x

Abstract

Background

Arsenic is an ubiquitous element linked to carcinogenicity, neurotoxicity, as well as adverse respiratory, gastrointestinal, hepatic, and dermal health effects.

Objective

Identify dietary sources of speciated arsenic: monomethylarsonic acid (MMA), and dimethylarsinic acid (DMA).

Methods

Age-stratified, sample-weighted regression of NHANES (National Health and Nutrition Examination Survey) 2003–2010 data (∼8,300 participants ≥6 years old) characterized the association between urinary arsenic species and the additional mass consumed of USDA-standardized food groups (24-hour dietary recall data), controlling for potential confounders.

Results

For all arsenic species, the rank-order of age strata for median urinary molar concentration was children 6–11 years > adults 20–84 years > adolescents 12–19 years, and for all age strata, the rank-order was DMA > MMA. Median urinary molar concentrations of methylated arsenic species ranged from 0.56 to 3.52 µmol/mol creatinine. Statistically significant increases in urinary arsenic species were associated with increased consumption of: fish (DMA); fruits (DMA, MMA); grain products (DMA, MMA); legumes, nuts, seeds (DMA); meat, poultry (DMA); rice (DMA, MMA); rice cakes/crackers (DMA, MMA); and sugars, sweets, beverages (MMA). And, for adults, rice beverage/milk (DMA, MMA). In addition, based on US (United States) median and 90th percentile consumption rates of each food group, exposure from the following food groups was highlighted: fish; fruits; grain products; legumes, nuts, seeds; meat, poultry; and sugars, sweets, beverages.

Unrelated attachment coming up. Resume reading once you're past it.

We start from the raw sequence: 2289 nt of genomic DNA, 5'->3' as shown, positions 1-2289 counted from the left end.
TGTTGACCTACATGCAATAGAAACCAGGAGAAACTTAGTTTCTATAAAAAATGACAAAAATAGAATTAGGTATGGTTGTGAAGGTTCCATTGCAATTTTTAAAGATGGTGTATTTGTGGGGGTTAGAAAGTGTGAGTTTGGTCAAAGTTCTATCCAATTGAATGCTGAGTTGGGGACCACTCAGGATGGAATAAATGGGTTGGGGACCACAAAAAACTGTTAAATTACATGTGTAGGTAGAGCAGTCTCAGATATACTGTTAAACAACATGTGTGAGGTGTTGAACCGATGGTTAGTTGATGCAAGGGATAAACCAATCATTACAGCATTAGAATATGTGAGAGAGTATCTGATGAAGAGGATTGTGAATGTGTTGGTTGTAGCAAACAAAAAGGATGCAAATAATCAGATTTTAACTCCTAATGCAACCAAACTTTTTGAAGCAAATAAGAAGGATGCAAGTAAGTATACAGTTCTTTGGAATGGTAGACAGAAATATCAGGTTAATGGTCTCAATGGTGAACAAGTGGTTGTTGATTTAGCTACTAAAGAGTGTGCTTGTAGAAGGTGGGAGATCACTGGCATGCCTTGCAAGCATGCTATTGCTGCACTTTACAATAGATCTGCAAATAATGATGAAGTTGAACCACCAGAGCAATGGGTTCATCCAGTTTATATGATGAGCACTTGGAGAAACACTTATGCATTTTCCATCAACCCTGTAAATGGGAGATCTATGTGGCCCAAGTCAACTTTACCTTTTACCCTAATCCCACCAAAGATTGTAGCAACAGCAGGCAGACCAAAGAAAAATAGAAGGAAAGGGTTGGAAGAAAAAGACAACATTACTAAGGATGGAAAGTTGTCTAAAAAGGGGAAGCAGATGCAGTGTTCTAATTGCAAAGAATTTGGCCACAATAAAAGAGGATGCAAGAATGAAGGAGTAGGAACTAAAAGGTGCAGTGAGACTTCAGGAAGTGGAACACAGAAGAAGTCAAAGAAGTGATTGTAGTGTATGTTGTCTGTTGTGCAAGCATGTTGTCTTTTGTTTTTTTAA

Conclusions

In a nationally representative sample of the US civilian, noninstitutionalized population, fish (adults), rice (children), and rice cakes/crackers (adolescents) had the largest associations with urinary DMA. For MMA, rice beverage/milk (adults) and rice cakes/crackers (children, adolescents) had the largest associations.

Introduction